3 – Find a good scalp moisturizer. I like spraying Oyin’s greg juice or Oyin’s juices and berries.

    4 – Don’t braid relaxed hair. About 2 – 3 years ago I went natural and it’s the best thing I ever did. Your hair is so much stronger when it’s natural.

    5 – Don’t be afraid of some hair loss when you take your braids out – unless it’s falling in clumps. You naturally lose about 100 hairs a day. Now imagine if you have your hair in braids – those hairs have nowhere to go for 2 – 3 months. There will be some loss from tension, but if your hair looks thin after you take your braids out – you’ve lost too much hair.

    6 – Avoid pony tails. I almost never wear my braids in pony tails. All it does is add tension to my hairline.

    7 – Never use rubber bands – they simply provide additional tension to your hair.

    8- Finally – listen to your scalp. You know if you’re tearing hairs trying to whip that head of braids into a pony tail. You know if the itching on your head is unbearable. In fact – excessive itching is the first sign that your braids are too tight! Don’t feel obligated to keep your hair in because you spent over 100 bucks getting it done. Baldness isn’t worth the 100 bucks you might be salvaging.

    Good luck with your hair ladies!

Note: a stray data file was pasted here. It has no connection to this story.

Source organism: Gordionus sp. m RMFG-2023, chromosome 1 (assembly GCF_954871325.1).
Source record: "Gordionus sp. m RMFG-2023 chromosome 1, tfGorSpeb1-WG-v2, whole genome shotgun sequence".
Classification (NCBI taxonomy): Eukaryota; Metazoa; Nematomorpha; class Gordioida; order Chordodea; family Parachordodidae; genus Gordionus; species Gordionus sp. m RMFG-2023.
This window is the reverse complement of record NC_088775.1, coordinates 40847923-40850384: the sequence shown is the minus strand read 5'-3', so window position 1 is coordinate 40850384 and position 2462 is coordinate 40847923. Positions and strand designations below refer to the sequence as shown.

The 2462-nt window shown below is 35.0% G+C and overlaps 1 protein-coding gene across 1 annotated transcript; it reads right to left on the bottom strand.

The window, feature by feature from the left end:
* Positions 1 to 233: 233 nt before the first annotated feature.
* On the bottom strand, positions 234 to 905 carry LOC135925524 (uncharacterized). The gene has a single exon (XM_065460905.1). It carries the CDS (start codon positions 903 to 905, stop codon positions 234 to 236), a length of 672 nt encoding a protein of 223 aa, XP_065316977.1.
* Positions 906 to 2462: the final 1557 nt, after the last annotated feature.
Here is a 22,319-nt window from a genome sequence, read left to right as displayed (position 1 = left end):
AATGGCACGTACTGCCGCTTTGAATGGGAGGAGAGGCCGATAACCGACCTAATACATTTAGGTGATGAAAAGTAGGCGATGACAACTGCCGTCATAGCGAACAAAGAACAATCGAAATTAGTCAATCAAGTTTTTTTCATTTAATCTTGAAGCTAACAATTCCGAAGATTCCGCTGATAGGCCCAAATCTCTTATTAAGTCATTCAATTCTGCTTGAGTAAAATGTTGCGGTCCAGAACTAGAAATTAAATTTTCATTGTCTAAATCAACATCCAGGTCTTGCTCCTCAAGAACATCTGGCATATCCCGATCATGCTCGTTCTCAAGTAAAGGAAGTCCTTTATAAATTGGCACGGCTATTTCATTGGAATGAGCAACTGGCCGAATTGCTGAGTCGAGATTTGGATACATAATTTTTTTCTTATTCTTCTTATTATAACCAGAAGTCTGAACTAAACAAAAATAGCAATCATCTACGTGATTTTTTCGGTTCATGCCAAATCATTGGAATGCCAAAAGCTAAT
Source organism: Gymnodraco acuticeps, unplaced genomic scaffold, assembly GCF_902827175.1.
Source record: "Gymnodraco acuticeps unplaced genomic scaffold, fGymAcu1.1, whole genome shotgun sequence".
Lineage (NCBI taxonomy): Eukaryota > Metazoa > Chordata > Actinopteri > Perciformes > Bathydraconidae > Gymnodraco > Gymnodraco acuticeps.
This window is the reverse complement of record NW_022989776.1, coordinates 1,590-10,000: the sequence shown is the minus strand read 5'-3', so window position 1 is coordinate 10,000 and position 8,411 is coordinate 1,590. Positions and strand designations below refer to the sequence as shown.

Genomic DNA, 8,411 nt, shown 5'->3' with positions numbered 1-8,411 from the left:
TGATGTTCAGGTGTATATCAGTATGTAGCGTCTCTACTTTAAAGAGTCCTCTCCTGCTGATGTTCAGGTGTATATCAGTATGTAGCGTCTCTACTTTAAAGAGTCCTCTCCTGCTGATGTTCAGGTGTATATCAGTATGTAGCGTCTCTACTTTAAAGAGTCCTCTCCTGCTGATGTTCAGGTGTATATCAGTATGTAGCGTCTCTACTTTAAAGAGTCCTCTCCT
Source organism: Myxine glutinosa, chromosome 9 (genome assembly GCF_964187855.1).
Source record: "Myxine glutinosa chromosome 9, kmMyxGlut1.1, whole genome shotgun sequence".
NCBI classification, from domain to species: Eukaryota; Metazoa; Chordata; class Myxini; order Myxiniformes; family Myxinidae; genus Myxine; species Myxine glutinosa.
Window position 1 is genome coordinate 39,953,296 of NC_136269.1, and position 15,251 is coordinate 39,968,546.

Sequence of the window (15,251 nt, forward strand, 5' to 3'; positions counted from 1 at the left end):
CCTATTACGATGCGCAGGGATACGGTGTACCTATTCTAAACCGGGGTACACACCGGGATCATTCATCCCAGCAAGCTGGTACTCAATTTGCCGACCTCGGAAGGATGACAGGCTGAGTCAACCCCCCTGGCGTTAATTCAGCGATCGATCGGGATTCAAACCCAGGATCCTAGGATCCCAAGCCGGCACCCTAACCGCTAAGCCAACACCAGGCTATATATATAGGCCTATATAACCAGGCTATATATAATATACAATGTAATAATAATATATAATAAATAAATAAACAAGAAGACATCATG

Reply

  20. Posted by soyini on June 1, 2011 at 4:06 pm

    Thank you for the 8 tips on braids. I too find that my hairline is thinning from the single extensions which I have worn for year. I have always used human hair. I am going to take your advice and switch to corn rows for a while.

    Is the Curly Sue hair good for corn rows?

    Reply

    • Dear Soyini,
      Just make certain that your Stylist knows your concerns about your hair line and takes measures not to braid your hair to tightly even with the cornrows.

      Reply

  21. Posted by soyini on June 2, 2011 at 3:17 pm

    And is the Curly Sue hair good for corn rows?

    Reply

  22. Posted by soyini on June 2, 2011 at 4:04 pm

    I like curly hair so that the ends which extend beyond my natural hair curl up and stay secure.

    What do you recommend as the best human hair to use for corn rows?

    Reply

    • I would recommend synthetic extensions on your scalp and then as the braid comes off the scalp the Curly Sue hair can be added. It takes a real skilled Stylist to make this look seamless.

      Reply